- Take a Hands-Off Approach: It’s hard not to touch them, but it’ll only make things worse. Rubbing causes mast cells to release more of those itch-causing chemicals. These things can help: If you wear contact lenses, take them out. Skip the eye makeup, and apply cool compresses to your eyes. Use preservative-free artificial tear drops to wash allergens out of your eyes. Wash your hands often.
- Outdoor Triggers: If your eyes well up when you go outside during spring or summer, you may have seasonal allergic conjunctivitis. Grass, tree, and weed pollens are the worst offenders. When pollen counts are high, stay indoors, keep your windows closed, and run the air conditioner. Wear sunglasses to keep pollen out of your eyes.
- Indoor Triggers: Pet dander, dust mites, and molds top the list. They can cause symptoms all year long. If you have a pet, keep them out of your bedroom. Can’t resist playing with Fluffy or Fido at a friend’s house? Wash your hands ASAP when you’re done. Change clothes as soon as you go home.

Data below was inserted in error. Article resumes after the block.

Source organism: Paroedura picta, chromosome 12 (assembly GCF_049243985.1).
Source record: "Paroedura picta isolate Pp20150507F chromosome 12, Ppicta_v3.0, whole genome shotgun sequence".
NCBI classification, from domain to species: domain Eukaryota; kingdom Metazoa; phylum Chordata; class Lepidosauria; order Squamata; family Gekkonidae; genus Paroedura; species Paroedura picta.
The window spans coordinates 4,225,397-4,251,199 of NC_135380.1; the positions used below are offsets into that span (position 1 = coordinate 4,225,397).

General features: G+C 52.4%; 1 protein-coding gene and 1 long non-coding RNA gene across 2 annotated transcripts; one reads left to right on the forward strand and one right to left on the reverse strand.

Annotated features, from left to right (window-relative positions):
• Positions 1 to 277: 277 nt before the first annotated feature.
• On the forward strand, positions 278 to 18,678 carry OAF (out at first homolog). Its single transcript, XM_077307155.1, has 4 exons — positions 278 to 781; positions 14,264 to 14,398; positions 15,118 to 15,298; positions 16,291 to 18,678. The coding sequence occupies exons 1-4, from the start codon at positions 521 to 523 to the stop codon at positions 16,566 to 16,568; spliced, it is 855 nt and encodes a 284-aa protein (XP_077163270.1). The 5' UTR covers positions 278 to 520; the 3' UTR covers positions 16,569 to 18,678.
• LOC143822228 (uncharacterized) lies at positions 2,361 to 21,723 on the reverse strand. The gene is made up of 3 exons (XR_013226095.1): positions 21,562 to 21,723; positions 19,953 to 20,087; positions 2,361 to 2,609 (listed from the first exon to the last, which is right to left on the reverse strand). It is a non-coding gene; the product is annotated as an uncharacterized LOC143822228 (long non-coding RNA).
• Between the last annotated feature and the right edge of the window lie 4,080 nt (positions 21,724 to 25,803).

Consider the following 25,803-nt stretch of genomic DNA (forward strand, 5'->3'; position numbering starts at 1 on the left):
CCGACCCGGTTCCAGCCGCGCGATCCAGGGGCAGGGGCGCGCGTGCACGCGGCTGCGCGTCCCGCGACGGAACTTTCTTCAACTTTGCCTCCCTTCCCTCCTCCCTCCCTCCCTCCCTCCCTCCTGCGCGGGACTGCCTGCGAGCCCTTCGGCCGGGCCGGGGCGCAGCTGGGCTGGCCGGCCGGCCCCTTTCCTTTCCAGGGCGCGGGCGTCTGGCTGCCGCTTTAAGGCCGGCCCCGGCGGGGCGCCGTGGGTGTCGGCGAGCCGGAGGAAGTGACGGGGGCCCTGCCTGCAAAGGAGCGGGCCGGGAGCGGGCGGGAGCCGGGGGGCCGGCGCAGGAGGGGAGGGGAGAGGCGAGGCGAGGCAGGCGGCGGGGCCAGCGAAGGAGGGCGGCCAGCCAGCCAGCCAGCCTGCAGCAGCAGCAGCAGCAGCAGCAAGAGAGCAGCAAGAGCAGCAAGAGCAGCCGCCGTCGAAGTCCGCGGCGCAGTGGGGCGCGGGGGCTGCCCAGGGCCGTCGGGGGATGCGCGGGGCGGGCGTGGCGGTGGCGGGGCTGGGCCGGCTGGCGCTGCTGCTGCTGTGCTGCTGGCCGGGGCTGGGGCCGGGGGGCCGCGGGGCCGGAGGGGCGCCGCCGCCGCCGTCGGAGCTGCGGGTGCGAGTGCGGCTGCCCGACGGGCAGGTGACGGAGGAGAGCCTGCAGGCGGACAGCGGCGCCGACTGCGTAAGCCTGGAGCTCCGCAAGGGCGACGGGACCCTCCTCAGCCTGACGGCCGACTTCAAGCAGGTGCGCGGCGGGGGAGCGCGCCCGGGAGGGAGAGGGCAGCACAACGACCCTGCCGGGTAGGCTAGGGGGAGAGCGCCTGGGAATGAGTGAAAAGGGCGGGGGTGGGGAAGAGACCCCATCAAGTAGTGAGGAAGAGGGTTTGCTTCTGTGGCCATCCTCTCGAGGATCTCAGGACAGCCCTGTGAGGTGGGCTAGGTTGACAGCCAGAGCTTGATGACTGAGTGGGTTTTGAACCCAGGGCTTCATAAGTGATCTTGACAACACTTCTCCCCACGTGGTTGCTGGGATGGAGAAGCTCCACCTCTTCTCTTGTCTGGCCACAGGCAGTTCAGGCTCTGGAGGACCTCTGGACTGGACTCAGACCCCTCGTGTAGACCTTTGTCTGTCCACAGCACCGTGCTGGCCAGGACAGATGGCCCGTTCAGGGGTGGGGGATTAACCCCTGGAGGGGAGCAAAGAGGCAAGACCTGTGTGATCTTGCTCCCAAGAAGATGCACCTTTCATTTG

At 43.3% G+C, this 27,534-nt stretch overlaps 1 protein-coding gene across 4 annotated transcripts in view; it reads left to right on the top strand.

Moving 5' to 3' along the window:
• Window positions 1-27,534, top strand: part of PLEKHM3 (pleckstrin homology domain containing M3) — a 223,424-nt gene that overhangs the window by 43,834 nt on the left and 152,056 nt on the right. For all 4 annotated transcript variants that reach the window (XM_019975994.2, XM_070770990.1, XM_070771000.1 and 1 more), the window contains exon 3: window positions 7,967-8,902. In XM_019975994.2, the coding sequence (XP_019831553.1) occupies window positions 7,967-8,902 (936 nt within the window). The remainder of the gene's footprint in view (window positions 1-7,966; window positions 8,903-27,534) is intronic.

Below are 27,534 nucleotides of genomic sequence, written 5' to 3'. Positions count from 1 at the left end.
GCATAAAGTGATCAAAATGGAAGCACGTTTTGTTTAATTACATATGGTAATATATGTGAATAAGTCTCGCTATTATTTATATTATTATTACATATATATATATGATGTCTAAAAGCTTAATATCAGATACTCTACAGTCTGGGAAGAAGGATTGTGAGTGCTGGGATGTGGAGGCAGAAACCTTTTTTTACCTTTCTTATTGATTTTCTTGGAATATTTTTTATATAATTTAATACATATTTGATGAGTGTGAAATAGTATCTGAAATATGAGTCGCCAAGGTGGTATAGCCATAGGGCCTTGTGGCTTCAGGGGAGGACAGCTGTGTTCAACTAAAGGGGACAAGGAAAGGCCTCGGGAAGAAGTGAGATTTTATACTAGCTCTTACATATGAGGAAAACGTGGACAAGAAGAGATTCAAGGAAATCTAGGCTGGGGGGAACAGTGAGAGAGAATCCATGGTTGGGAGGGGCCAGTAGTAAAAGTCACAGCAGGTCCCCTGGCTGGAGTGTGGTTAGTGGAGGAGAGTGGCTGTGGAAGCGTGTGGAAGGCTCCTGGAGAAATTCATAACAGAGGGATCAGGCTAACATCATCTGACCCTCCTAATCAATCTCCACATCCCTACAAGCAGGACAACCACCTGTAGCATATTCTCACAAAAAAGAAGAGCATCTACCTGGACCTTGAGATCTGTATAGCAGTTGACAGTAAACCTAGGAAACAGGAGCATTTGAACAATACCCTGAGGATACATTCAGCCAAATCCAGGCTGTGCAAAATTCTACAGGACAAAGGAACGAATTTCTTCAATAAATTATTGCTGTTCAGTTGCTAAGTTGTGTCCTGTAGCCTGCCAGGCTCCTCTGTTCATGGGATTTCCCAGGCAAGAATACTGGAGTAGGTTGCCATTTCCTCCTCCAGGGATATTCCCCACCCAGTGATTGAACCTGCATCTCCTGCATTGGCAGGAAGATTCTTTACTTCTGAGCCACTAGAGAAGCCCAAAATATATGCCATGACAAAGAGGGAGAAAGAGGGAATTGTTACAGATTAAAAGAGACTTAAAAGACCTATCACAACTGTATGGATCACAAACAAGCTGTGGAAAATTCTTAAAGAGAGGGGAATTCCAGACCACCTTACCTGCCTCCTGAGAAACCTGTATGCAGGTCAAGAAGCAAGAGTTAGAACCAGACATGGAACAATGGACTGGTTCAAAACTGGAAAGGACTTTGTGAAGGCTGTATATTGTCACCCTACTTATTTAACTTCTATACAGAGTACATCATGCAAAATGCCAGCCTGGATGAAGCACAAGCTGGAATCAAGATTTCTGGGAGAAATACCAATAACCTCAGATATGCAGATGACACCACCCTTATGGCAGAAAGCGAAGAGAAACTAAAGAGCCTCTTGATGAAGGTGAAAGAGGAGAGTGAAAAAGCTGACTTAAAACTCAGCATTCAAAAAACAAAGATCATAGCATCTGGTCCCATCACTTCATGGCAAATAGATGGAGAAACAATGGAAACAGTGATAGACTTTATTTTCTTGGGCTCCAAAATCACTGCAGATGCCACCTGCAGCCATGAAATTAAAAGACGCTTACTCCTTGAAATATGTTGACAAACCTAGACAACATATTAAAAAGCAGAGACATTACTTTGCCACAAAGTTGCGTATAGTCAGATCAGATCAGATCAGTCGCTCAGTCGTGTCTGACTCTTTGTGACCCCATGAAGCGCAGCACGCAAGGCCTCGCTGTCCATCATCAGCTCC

- Mop Away Mites: If dust mites set off your symptoms, invest in bedding and pillowcases that keep them out. Wash sheets in hot water, and try to keep the humidity levels in your home between 30% and 50%. Clean floors with a damp mop. Don’t sweep — it stirs up allergens.
- Go on Mold Patrol: Clean bathrooms, kitchens, and basements where mold lurks. Get a dehumidifier to help remove moisture from the air. Change the water often. Get a HEPA filter for your air conditioner, too. It can trap mold spores before they attack your eyes.
Of course, if you have not had your annual eye exam and suffer from allergies, now is the time to schedule an appointment with Dr. Barr so recommended treatment can be made to ease the effect of allergies on your eyes. Click here to contact us today!